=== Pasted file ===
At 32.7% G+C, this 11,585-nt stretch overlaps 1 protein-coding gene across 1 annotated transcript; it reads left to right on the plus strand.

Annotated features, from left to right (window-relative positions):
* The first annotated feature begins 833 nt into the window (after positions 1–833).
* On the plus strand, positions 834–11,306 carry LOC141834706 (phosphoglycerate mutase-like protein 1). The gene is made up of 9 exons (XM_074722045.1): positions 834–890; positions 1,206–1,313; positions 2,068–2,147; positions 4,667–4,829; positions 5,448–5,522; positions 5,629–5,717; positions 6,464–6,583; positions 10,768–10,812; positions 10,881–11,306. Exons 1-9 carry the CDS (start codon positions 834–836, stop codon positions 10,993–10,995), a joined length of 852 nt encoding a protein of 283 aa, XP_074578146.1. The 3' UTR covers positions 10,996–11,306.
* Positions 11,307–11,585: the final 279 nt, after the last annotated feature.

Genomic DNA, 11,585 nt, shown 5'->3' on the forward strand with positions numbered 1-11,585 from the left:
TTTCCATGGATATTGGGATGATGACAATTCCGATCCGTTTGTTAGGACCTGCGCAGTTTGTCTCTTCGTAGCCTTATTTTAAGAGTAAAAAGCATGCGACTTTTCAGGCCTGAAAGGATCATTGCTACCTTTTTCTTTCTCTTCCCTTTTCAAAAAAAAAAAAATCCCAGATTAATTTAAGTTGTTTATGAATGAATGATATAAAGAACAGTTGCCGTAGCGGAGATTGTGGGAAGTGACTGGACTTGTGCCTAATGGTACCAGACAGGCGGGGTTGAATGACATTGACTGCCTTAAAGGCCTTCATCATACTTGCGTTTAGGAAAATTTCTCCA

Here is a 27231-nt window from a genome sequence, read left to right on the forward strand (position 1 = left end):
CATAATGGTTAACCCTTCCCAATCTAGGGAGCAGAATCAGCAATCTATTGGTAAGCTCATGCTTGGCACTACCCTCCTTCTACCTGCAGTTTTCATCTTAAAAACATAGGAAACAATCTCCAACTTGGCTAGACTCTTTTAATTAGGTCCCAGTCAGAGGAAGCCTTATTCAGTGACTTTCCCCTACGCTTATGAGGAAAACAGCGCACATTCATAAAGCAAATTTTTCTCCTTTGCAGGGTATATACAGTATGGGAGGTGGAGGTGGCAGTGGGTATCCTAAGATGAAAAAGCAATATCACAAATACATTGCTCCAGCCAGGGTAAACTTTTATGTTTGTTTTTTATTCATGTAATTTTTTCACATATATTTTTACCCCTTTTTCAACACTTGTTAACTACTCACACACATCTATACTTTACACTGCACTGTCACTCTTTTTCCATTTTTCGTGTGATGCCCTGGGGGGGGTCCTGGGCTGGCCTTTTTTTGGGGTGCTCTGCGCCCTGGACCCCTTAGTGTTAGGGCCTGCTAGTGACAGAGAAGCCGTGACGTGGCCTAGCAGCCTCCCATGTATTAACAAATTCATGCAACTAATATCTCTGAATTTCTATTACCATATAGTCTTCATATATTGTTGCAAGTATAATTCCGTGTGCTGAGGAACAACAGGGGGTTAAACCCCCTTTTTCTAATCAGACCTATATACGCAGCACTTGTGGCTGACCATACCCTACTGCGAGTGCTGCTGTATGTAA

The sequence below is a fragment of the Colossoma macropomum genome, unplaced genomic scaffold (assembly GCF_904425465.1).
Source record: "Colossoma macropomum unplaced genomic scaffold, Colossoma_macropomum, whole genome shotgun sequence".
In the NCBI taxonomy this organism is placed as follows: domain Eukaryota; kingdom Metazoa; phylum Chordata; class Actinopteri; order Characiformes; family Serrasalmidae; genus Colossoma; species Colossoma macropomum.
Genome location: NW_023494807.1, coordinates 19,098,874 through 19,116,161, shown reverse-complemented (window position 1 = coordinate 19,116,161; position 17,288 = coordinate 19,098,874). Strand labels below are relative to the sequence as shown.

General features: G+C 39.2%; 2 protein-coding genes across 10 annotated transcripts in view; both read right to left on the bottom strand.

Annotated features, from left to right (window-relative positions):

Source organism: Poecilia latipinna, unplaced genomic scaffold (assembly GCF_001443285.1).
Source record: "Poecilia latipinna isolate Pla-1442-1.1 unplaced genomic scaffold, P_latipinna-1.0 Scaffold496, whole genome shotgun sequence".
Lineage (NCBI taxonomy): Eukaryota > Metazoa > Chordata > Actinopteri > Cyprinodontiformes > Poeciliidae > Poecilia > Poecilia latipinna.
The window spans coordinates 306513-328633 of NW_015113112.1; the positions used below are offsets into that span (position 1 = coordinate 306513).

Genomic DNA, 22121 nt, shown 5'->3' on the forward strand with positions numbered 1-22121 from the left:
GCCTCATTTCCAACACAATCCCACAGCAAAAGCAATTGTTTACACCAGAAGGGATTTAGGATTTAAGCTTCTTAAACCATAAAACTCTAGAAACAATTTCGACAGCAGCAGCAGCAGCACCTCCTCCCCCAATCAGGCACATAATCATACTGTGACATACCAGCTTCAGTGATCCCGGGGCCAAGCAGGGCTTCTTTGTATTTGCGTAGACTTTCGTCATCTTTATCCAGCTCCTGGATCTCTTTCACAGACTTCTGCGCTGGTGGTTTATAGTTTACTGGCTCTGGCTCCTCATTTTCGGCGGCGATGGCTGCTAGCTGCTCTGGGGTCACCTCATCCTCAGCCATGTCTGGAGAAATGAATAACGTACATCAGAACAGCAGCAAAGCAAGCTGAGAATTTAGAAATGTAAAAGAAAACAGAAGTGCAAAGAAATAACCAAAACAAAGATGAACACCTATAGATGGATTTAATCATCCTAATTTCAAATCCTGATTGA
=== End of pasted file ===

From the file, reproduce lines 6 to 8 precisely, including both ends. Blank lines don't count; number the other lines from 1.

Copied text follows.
Genomic DNA, 11,585 nt, shown 5'->3' on the forward strand with positions numbered 1-11,585 from the left:
TTTCCATGGATATTGGGATGATGACAATTCCGATCCGTTTGTTAGGACCTGCGCAGTTTGTCTCTTCGTAGCCTTATTTTAAGAGTAAAAAGCATGCGACTTTTCAGGCCTGAAAGGATCATTGCTACCTTTTTCTTTCTCTTCCCTTTTCAAAAAAAAAAAAATCCCAGATTAATTTAAGTTGTTTATGAATGAATGATATAAAGAACAGTTGCCGTAGCGGAGATTGTGGGAAGTGACTGGACTTGTGCCTAATGGTACCAGACAGGCGGGGTTGAATGACATTGACTGCCTTAAAGGCCTTCATCATACTTGCGTTTAGGAAAATTTCTCCA

Here is a 27231-nt window from a genome sequence, read left to right on the forward strand (position 1 = left end):